Archive for October, 2011

Here’s the deal.  In honor of all Hallows’ Eve, I am more or less proud to present Makya McBee Vs. Other People’s Lists – Volume 5, The Ten Scariest Movie Villains. 

Lon Chaney, Jr. as Kharis in the film The Mumm...

Image via Wikipedia

Most consider Halloween to be the scariest holiday (although, admittedly, some men are more frightened by Valentine’s Day) and Hollywood has a storied tradition of tapping into our primal fears with classic movie monsters.  From The Wolf Man, starring Lon Chaney, Jr. to House of Frankenstein starring Lon Chaney, Jr. to The Mummy’s Tomb starring Lon Chaney, Jr. to Son of Dracula starring Lon Chaney, Jr. to Frankenstein Meets the Wolf Man starring Lon Chaney, Jr. to The Mummy’s Ghost starring Lon Chaney, Jr. to House of Dracula starring Lon Chaney, Jr. to Dracula Vs. Frankenstein starring Lon Chaney, Jr. to The Ghost of Frankenstein starring Lon Chaney, Jr. to The Mummy’s Curse starring Lon Chaney, Jr. to Abbott and Costello meet Frankenstein starring Abbott and Costello….and Lon Chaney, Jr., Tinseltown has always offered a wide variety of horror films, with a wide variety of actors to boot.

But have you ever wondered…which are the most terrifying film villains of all time?  And…where can aforementioned villains be found, in list format?  Well, wonder no longer, my friend.  Forget the bite-size Kit Kat, consider this your Halloween treat.    

Top Ten Scariest Movie Villains

11. John Ryder    (The Hitcher is not a great movie, but Ryder is a uniquely creepy bad guy because he’s suicidal.  What’s more menacing than a man willing to kill you and daring you to kill him?  Essentially, he’s a villain that chooses suicide via C. Thomas Howell…the same strategy employed by the movie Soul Man)

10. Norman Bates    (Bates is especially eerie because he is attempting to battle his dementia.  Evil is scary, but even more frightening is the notion that we could become evil.  The fact that he struggles with his madness is both humanizing and terrifying.  Plus there’s the fact that he’ll stab you in the shower)

9. The Joker    (Let’s be clear, we’re talking about Heath Ledger here.  Ledger’s Joker made Jack Nicholson’s Joker look like a joke…made all the more impressive by the fact that, previously, Nicholson’s relatively unnerving take on the character had made Cesar Romero’s Joker look terrible.  But Ledger’s Joker reveled in his madness in a truly terrifying way.  I don’t know that I’ve ever seen a character enjoy violence and mayhem as much as he did…it’s always nice when you love your work)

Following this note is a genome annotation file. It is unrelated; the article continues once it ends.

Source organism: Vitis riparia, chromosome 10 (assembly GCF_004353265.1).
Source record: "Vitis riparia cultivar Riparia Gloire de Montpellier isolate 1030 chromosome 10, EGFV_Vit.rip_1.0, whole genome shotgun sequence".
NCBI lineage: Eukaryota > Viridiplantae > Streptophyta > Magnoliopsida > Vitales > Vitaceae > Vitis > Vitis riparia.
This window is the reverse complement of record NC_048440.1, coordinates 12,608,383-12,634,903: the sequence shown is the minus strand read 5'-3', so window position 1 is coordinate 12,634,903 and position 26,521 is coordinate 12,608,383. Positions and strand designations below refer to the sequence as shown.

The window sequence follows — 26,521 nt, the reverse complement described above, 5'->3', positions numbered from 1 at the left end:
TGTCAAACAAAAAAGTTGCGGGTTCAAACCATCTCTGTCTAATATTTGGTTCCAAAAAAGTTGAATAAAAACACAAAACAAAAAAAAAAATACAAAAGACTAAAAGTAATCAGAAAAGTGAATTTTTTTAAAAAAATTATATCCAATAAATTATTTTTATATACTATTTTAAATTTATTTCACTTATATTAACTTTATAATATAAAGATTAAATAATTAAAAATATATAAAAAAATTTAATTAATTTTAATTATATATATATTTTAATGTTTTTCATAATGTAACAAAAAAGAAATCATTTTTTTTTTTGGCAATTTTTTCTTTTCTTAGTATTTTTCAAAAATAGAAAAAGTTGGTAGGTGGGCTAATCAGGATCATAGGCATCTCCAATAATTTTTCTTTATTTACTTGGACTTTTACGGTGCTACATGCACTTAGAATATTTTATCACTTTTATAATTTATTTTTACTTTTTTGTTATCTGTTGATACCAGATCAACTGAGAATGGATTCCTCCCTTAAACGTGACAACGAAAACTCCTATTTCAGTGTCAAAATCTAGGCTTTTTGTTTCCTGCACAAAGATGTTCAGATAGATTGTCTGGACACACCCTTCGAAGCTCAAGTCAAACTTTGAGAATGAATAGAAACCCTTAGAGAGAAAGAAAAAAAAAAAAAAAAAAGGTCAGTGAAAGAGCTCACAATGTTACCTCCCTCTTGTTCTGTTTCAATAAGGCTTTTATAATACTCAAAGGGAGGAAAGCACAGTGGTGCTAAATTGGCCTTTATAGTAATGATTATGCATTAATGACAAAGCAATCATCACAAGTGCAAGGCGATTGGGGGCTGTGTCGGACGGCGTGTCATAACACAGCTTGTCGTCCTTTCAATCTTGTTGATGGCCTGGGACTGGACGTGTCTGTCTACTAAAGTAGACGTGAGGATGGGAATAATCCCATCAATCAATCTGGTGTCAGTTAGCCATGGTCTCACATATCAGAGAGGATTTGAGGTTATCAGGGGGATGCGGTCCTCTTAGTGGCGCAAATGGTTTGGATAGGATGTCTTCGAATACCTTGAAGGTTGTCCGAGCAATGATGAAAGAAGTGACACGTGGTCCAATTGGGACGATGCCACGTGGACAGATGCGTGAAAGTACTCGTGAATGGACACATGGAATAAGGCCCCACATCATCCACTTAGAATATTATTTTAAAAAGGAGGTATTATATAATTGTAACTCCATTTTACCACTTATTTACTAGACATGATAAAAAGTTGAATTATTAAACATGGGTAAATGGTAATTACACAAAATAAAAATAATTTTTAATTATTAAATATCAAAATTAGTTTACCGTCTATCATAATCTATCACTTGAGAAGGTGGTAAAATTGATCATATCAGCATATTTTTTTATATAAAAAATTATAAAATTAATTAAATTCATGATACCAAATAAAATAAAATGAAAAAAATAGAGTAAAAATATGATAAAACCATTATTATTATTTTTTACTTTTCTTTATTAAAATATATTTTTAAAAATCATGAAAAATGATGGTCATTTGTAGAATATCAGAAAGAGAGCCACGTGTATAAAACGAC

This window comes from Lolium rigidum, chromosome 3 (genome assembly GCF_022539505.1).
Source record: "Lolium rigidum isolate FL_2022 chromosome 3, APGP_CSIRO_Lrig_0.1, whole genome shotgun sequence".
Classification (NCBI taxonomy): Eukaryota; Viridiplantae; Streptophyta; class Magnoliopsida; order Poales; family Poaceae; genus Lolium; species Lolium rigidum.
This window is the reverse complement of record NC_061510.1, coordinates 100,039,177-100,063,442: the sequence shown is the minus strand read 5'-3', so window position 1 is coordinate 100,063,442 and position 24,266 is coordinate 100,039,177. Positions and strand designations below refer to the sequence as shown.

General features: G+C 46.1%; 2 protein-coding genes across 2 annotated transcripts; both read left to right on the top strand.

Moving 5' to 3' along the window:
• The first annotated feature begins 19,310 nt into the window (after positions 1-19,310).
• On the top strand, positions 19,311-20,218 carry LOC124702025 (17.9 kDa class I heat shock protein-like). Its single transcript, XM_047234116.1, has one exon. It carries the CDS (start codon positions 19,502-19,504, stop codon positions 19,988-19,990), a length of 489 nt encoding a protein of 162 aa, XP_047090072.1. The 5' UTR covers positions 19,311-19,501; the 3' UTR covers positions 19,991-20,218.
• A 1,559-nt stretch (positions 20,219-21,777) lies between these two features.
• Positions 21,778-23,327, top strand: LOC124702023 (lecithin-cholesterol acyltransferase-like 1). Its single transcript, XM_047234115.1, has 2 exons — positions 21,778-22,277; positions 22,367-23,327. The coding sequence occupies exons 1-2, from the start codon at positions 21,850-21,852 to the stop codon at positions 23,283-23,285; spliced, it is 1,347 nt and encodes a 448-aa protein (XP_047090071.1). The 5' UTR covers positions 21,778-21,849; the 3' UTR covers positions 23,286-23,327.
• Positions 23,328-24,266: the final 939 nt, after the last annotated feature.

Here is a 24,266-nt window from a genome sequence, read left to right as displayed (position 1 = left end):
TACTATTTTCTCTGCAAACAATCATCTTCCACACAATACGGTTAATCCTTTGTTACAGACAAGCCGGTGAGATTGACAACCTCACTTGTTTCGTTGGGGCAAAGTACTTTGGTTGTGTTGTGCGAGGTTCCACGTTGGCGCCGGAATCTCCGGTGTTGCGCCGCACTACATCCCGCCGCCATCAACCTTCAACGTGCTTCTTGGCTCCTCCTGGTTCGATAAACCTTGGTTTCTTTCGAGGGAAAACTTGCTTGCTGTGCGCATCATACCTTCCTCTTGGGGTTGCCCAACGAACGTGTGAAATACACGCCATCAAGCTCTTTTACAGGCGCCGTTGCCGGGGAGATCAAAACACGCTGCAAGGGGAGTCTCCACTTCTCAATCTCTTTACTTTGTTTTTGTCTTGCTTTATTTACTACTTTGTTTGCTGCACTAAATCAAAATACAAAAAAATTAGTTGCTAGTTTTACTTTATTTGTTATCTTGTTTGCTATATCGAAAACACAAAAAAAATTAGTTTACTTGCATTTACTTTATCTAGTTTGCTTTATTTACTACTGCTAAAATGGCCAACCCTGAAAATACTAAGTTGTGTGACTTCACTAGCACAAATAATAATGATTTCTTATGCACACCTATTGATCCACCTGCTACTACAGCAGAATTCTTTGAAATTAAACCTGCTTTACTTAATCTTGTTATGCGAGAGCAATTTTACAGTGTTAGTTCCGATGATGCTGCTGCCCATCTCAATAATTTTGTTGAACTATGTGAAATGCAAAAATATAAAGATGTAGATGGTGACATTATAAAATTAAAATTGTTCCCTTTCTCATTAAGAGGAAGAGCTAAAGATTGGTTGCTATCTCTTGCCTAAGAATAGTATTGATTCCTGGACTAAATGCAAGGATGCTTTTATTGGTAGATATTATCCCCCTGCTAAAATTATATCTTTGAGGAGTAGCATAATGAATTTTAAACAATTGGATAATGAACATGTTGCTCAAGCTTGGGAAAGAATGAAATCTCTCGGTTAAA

8. Zombies    (From Dawn of the Dead to 28 Days Later all zombies are scary – and, I would argue, for one key reason.  Sure, it’s no fun to be chased around by a hillbilly with a chainsaw, but the worst thing any normal killer can do is…well, kill you.  Zombies are even more blood curdling – and they’re not picky, they’ll eat you even if your blood has curdled – because they can turn you into one of them.  Sure, so can vampires and werewolves, but those, at least, are powerful creatures.  Zombies serve as a metaphor for all diseases which makes them legitimately chilling.  If you don’t think that zombies are scarier than vampires and werewolves combined…you’re dead wrong)

7. Nurse Ratched    (One Flew Over the Cuckoo’s Nest may not be a horror movie, but don’t tell the nurse in charge that.  What’s more frightening than monsters?  Reality.  Villains are usually criminals or creatures…but this villain is in a position of power, which is scarier because nobody’s even trying to stop her.  A kid possessed by the devil is unsettling, but realizing that there are actual people like this in charge of the world…that’s disturbing)

Michael Myers (Halloween)

Somebody needs a dry cleaner...